The Canary of Bitcoin Cash

Welcome, welcome to One Minute Crypto!
I’m your host, Chronos, and today, I want
to talk about 51% attacks against the Bitcoin
Cash network.
When Bitcoin Cash first separated from Bitcoin back
in August of 2017, I predicted that it needed
to maintain at least 5% of bitcoin’s security
in order to survive.
Otherwise, it would just be too vulnerable to an
attack by bitcoin miners.
And since mining power basically tracks price, that
meant it needed to stay above 5%
of the price of bitcoin.
And it did, for a long time.
But two years later, at the time of this recording,
the price of Bitcoin Cash sits below 3%, which
means that just 3% of bitcoin’s miners could
band together and overpower the Bitcoin Cash
And yet it still hasn’t been attacked.
What’s going on?
It turns out, I was wrong.
The threshold is nowhere near 5%, and now we have a big clue about where it actually
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So the reason we know that security threshold
is nowhere near 5% is because of another blockchain,
called Bitcoin SV.
It split off from Bitcoin Cash
in November of 2018, and it has been running
at about 1% the price of bitcoin.
That’s right, just 1%, which means it has
1% of the security of bitcoin — and it hasn’t
been attacked either!
Bitcoin SV sort of acts as a canary for Bitcoin Cash:
it’s an early indicator of potential danger,
because if miners want to attack a weak chain,
they’re likely to target it first, since its
defenses are so much lower.
It’s like leaving your front door unlocked
all the time, but your neighbor is leaving
their front door wide open.
Anyone looking to cause trouble would probably
go after the easier target first, and apparently,
even 1% of bitcoin’s security is enough to
keep attackers at bay.
In a strange way, the continued existence
of Bitcoin SV serves as a sort of shield for
Bitcoin Cash.
I know this is a strange theory, so I want
to hear your thoughts on this.
Post below.
I’m Chronos.
Thanks for watching!

6 thoughts on “The Canary of Bitcoin Cash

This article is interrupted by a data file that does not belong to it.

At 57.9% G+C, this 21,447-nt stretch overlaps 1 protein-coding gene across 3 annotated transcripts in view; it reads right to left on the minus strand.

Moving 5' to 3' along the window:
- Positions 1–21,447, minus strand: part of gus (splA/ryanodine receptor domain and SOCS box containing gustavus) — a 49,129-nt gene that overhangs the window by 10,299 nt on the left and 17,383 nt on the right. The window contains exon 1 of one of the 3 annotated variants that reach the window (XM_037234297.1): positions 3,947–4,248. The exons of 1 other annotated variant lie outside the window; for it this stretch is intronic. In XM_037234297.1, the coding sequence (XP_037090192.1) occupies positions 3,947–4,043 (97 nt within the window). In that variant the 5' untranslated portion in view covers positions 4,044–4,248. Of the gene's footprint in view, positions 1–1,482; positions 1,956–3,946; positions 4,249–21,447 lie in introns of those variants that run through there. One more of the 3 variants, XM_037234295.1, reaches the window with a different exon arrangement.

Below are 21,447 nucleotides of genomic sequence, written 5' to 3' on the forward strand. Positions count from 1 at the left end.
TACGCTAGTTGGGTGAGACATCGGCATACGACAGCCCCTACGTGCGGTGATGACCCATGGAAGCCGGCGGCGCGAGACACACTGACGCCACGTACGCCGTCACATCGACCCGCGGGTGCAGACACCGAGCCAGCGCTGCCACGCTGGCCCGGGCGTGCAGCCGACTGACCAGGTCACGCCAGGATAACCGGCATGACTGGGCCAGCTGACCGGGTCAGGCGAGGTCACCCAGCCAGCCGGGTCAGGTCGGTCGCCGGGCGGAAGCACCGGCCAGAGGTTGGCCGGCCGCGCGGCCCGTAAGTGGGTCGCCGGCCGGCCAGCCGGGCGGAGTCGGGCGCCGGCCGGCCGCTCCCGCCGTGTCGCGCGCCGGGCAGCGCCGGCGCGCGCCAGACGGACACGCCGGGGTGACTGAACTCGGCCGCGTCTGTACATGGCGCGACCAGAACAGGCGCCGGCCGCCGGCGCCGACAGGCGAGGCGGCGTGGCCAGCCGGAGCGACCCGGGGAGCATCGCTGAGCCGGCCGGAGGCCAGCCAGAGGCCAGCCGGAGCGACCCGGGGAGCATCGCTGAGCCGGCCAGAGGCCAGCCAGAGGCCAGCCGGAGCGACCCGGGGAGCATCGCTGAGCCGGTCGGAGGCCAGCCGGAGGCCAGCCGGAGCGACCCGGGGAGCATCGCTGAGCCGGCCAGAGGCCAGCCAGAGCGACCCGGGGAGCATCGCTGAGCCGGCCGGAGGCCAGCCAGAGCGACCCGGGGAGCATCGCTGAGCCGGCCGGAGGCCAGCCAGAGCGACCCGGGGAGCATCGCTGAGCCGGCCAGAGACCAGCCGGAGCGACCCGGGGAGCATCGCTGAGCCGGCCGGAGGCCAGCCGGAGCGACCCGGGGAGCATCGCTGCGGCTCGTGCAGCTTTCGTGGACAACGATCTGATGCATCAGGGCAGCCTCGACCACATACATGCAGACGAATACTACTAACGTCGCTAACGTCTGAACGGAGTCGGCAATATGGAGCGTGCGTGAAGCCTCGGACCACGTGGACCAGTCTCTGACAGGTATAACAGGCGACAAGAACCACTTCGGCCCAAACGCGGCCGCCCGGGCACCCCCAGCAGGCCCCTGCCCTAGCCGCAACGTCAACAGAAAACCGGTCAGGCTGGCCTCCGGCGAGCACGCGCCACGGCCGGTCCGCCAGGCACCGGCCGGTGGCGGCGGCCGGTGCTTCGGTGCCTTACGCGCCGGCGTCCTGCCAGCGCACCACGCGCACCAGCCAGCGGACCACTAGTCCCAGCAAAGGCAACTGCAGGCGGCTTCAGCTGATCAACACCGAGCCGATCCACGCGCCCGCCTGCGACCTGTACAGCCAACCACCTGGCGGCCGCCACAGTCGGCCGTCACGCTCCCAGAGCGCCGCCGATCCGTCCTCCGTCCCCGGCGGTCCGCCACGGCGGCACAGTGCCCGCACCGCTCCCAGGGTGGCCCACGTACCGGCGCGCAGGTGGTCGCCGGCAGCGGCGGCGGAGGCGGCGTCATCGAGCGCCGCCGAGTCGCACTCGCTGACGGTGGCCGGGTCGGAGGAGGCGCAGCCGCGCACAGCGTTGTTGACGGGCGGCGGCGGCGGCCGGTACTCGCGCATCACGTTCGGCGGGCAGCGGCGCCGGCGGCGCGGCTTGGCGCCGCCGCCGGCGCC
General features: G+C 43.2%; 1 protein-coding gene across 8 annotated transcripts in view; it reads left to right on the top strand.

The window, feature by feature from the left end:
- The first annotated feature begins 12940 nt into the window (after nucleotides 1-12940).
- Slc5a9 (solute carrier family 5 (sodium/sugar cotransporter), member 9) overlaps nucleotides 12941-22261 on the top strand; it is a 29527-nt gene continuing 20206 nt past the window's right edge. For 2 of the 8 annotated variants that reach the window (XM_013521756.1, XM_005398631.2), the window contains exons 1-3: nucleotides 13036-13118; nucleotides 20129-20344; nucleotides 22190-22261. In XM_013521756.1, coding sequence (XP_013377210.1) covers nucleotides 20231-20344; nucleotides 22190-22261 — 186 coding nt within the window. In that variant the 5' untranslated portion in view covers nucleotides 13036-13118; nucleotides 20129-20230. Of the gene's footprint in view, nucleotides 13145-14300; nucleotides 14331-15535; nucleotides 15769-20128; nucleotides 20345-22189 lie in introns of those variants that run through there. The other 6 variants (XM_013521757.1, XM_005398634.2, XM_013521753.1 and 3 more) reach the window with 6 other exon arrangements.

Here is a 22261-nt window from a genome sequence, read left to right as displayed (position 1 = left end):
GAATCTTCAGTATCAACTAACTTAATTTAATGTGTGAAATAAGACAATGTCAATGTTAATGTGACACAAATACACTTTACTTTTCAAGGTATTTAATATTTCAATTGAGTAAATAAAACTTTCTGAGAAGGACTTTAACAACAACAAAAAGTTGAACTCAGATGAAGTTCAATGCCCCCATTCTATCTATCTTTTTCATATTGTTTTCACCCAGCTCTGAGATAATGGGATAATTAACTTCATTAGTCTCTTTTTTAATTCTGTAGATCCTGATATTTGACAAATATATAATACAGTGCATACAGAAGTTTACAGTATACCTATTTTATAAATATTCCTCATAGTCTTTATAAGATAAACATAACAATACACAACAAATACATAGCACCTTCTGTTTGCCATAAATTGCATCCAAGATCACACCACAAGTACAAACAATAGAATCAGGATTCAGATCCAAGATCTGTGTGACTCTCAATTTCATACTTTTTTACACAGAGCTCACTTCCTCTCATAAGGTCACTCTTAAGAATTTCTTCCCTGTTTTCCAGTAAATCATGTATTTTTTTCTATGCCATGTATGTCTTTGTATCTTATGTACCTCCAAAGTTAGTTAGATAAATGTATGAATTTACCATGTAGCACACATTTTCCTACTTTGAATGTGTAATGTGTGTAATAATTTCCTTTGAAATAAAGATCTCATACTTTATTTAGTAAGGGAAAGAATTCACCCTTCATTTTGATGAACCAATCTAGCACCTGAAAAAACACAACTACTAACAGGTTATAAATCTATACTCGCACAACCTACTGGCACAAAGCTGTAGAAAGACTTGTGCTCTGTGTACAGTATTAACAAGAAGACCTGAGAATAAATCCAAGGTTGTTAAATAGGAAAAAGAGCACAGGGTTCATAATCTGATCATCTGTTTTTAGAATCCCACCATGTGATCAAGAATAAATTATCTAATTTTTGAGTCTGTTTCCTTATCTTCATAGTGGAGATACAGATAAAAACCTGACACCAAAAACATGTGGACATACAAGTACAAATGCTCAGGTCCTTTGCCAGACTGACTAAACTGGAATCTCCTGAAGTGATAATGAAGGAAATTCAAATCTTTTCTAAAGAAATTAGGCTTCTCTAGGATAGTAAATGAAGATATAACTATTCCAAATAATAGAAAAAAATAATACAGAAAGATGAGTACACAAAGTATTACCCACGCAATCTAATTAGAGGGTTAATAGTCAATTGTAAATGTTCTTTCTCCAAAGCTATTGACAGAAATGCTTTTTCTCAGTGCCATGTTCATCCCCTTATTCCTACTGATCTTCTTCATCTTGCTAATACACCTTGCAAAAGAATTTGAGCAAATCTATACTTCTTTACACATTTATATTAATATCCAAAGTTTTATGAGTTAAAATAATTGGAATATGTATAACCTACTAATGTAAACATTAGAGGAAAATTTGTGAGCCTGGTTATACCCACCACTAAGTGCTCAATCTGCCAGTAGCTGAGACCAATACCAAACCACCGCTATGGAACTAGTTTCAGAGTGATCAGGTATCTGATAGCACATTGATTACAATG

1. This video is sponsored by Americas Cardroom, the most trusted US online poker site. Check out their massive Venom Tournament starting November 27th, with six million dollars in guaranteed prizes!

  2. Even with only 1% of the hashing power, a "retaliatory strike" is possible with a feather forking attack, right?

  3. The theory isn't strange, it makes sense. However it assumes that the goal of the attacker is to make money.That's a pretty strong assumption. In part because 51%-attacking a chain isn't easy to monetize on and in other part because there might be other motivations to attack a chian. There might well be attackers just simply wanting to harm the chain and wreak havoc. Those might well want to harm BCH specifically and not care about BSV.

  4. The reason why nothing has happened is that literally no one cares about bch. It's a dead project with no recognition that brings little in terms of long term solutions that btc couldn't manage (on or off chain), is way more centralised, roger ver makes himself look rediculous, it isn't getting any actual adoption that compares to btc, no institutional onramps, etc etc
    I think you and this channel are great, but I hope sometime you'll look at your favouritism with a tabula rasa view and maybe just maybe let this dead project be

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